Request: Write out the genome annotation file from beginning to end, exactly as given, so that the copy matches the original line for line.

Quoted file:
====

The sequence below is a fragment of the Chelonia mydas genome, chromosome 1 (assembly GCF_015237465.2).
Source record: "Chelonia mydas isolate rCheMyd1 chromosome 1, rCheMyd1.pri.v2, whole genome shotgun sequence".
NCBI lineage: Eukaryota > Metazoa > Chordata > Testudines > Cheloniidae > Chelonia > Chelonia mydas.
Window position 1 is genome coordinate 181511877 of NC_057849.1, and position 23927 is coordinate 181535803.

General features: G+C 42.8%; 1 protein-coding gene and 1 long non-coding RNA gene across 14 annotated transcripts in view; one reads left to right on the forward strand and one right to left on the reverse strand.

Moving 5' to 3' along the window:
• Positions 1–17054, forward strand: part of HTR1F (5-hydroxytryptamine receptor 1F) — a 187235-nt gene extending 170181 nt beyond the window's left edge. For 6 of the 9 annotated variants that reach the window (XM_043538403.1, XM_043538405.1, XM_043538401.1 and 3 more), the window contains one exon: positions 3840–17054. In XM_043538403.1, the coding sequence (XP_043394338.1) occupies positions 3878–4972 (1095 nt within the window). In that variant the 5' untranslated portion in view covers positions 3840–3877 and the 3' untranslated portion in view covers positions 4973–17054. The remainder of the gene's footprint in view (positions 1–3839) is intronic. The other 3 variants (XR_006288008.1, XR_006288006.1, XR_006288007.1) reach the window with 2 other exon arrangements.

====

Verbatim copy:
The sequence below is a fragment of the Chelonia mydas genome, chromosome 1 (assembly GCF_015237465.2).
Source record: "Chelonia mydas isolate rCheMyd1 chromosome 1, rCheMyd1.pri.v2, whole genome shotgun sequence".
NCBI lineage: Eukaryota > Metazoa > Chordata > Testudines > Cheloniidae > Chelonia > Chelonia mydas.
Window position 1 is genome coordinate 181511877 of NC_057849.1, and position 23927 is coordinate 181535803.

General features: G+C 42.8%; 1 protein-coding gene and 1 long non-coding RNA gene across 14 annotated transcripts in view; one reads left to right on the forward strand and one right to left on the reverse strand.

Moving 5' to 3' along the window:
• Positions 1–17054, forward strand: part of HTR1F (5-hydroxytryptamine receptor 1F) — a 187235-nt gene extending 170181 nt beyond the window's left edge. For 6 of the 9 annotated variants that reach the window (XM_043538403.1, XM_043538405.1, XM_043538401.1 and 3 more), the window contains one exon: positions 3840–17054. In XM_043538403.1, the coding sequence (XP_043394338.1) occupies positions 3878–4972 (1095 nt within the window). In that variant the 5' untranslated portion in view covers positions 3840–3877 and the 3' untranslated portion in view covers positions 4973–17054. The remainder of the gene's footprint in view (positions 1–3839) is intronic. The other 3 variants (XR_006288008.1, XR_006288006.1, XR_006288007.1) reach the window with 2 other exon arrangements.